Judge Says Don't Sweat The Data Leaks

from the thanks-for-looking-out dept

A judge in Minnesota ruled last month that Wells Fargo wasn't negligent in a recent data leak when a contractors' laptop was stolen -- not because they took adequate precautions to prevent the leak, but rather because the thieves never used any of the data. The bank was sued by two customers, whose claim for damages was rejected because they couldn't show they'd actually been harmed, which on one level, makes sense. But to say that Wells Fargo or its contractor wasn't negligent in storing customer data unencrypted on a laptop is a stretch. A court ruled in a similar case earlier in the year (also in US District Court in Minnesota) that a company wasn't liable because it had taken "reasonable" precautions to protect data, which, in the case, included storing unencrypted information on a laptop. So with that standard, and this new ruling that says companies are negligent not when unencrypted information is stolen, but only if it's used, do legal consequences give companies much motivation to actually bother to protect customer information in a meaningful way? Of course not. So basically, if customer information gets stolen by a thief that just wants to hawk the laptop, companies have nothing to worry about -- but why should their negligence be defined by the actions of the thief, and not on the actual theft itself?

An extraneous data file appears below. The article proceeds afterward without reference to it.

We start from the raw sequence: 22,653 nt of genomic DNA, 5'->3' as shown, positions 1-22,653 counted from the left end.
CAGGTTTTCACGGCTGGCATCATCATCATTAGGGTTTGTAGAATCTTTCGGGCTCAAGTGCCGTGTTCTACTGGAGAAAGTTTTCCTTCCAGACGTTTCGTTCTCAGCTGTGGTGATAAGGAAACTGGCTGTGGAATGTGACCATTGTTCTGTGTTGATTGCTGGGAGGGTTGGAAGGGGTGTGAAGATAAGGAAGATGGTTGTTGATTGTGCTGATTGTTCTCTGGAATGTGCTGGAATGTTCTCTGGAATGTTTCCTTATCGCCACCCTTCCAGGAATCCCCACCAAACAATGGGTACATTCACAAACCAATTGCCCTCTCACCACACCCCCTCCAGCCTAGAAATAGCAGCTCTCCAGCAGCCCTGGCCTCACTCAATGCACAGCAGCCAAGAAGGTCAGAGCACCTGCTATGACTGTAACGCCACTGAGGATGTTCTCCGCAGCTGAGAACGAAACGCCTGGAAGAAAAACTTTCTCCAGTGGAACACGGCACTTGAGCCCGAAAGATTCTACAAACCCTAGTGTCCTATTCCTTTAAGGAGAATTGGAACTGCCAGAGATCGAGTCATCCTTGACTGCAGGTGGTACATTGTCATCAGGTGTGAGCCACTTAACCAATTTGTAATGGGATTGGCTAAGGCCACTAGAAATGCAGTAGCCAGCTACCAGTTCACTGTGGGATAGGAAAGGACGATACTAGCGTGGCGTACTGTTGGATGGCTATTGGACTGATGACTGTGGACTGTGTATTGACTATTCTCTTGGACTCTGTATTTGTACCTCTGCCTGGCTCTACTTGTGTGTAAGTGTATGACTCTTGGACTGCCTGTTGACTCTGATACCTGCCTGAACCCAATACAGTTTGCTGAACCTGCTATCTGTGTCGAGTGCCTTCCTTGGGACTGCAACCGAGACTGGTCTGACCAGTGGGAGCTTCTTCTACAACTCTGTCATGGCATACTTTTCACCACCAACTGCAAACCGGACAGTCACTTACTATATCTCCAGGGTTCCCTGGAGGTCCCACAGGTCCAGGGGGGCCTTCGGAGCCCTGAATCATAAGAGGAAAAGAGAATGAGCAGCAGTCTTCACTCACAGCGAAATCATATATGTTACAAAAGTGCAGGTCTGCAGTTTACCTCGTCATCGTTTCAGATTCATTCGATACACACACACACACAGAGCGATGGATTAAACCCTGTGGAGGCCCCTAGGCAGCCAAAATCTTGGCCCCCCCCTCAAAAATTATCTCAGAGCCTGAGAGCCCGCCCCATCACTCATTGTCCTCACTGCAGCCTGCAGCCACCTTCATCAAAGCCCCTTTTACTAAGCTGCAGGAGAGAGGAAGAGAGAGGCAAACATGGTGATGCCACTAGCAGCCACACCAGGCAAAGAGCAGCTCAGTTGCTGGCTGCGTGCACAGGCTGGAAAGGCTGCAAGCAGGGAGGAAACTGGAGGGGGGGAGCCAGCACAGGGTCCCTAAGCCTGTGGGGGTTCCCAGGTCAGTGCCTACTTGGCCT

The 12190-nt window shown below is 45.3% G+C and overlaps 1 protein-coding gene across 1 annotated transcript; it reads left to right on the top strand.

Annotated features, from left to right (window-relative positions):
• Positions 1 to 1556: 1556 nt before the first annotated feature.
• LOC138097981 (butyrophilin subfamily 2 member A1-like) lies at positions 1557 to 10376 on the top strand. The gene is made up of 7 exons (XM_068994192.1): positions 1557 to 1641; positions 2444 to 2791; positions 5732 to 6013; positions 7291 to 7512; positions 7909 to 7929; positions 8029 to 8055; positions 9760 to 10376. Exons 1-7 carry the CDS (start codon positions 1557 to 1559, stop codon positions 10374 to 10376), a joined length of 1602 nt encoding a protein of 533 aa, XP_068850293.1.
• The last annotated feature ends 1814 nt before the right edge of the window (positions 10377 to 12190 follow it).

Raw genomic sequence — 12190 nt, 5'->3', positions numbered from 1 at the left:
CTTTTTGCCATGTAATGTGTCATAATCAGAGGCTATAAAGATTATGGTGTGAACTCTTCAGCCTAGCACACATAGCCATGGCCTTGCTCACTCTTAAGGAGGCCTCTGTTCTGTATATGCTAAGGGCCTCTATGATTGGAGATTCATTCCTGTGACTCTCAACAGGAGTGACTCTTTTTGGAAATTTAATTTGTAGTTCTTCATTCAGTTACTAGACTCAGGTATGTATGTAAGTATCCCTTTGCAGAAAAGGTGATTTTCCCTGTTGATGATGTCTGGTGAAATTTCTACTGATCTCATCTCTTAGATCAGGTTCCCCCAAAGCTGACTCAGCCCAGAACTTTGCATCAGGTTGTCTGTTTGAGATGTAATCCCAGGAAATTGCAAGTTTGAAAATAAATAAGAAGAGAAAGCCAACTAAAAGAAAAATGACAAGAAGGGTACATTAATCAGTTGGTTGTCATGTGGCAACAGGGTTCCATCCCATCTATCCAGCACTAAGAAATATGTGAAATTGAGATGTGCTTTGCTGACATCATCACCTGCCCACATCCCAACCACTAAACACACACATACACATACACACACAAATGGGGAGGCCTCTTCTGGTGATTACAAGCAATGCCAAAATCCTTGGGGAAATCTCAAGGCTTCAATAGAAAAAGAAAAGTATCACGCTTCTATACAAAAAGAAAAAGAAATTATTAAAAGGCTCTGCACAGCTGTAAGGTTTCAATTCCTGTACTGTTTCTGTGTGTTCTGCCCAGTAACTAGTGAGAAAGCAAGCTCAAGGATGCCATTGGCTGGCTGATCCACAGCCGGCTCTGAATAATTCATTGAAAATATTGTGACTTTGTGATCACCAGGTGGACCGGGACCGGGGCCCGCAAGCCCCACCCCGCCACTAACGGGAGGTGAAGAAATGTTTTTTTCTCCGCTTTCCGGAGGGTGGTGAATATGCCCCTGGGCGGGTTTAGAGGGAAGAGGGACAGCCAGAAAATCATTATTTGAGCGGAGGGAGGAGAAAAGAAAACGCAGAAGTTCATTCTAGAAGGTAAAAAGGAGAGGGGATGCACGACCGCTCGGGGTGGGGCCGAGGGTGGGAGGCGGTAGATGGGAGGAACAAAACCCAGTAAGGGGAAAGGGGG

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  1. identicon
    Metal Guy, 15 Apr 2006 @ 7:58pm

    Re: Hmmm

    Actually, there is a building code in place in most localities that states that any pedestrian walkway where there is more than a 30-inch drop-off requires a guardrail that is 42" high and won't allow a 4-inch sphere to pass through it at any point. They also specify that these rails must resist a 200-pound point load and a 50-pound-per-foot distributed load. Although failure to adhere to these codes is not a criminal act, it does not absolve a fabricator of these rails from responsibility in the event of an accident. So you don't go to jail when a kid falls through a hole in the rail, but you DO lose the lawsuit for $XX million.

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